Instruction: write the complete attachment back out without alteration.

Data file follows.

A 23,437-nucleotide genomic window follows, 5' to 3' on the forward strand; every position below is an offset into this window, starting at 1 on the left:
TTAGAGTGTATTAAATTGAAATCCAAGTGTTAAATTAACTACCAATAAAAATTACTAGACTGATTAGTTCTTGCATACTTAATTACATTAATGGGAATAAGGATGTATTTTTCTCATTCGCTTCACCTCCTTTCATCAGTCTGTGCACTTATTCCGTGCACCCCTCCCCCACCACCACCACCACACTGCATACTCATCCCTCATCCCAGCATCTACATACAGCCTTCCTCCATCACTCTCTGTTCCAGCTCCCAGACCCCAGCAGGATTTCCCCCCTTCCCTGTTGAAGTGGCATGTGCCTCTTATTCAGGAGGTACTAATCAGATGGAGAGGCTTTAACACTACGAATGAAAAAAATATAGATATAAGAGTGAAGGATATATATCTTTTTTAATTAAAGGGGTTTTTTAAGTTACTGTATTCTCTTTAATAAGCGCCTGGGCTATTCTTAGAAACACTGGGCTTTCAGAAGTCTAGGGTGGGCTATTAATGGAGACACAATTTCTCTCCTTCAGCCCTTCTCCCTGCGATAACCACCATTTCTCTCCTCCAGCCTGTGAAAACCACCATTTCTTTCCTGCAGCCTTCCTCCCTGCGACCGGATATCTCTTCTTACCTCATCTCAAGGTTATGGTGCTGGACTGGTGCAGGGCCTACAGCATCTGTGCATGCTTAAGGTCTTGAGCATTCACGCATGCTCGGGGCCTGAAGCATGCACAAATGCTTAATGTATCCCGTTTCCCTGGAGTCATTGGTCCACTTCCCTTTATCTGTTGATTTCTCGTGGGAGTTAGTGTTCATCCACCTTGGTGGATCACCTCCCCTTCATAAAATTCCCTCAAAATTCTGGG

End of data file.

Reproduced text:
A 23,437-nucleotide genomic window follows, 5' to 3' on the forward strand; every position below is an offset into this window, starting at 1 on the left:
TTAGAGTGTATTAAATTGAAATCCAAGTGTTAAATTAACTACCAATAAAAATTACTAGACTGATTAGTTCTTGCATACTTAATTACATTAATGGGAATAAGGATGTATTTTTCTCATTCGCTTCACCTCCTTTCATCAGTCTGTGCACTTATTCCGTGCACCCCTCCCCCACCACCACCACCACACTGCATACTCATCCCTCATCCCAGCATCTACATACAGCCTTCCTCCATCACTCTCTGTTCCAGCTCCCAGACCCCAGCAGGATTTCCCCCCTTCCCTGTTGAAGTGGCATGTGCCTCTTATTCAGGAGGTACTAATCAGATGGAGAGGCTTTAACACTACGAATGAAAAAAATATAGATATAAGAGTGAAGGATATATATCTTTTTTAATTAAAGGGGTTTTTTAAGTTACTGTATTCTCTTTAATAAGCGCCTGGGCTATTCTTAGAAACACTGGGCTTTCAGAAGTCTAGGGTGGGCTATTAATGGAGACACAATTTCTCTCCTTCAGCCCTTCTCCCTGCGATAACCACCATTTCTCTCCTCCAGCCTGTGAAAACCACCATTTCTTTCCTGCAGCCTTCCTCCCTGCGACCGGATATCTCTTCTTACCTCATCTCAAGGTTATGGTGCTGGACTGGTGCAGGGCCTACAGCATCTGTGCATGCTTAAGGTCTTGAGCATTCACGCATGCTCGGGGCCTGAAGCATGCACAAATGCTTAATGTATCCCGTTTCCCTGGAGTCATTGGTCCACTTCCCTTTATCTGTTGATTTCTCGTGGGAGTTAGTGTTCATCCACCTTGGTGGATCACCTCCCCTTCATAAAATTCCCTCAAAATTCTGGG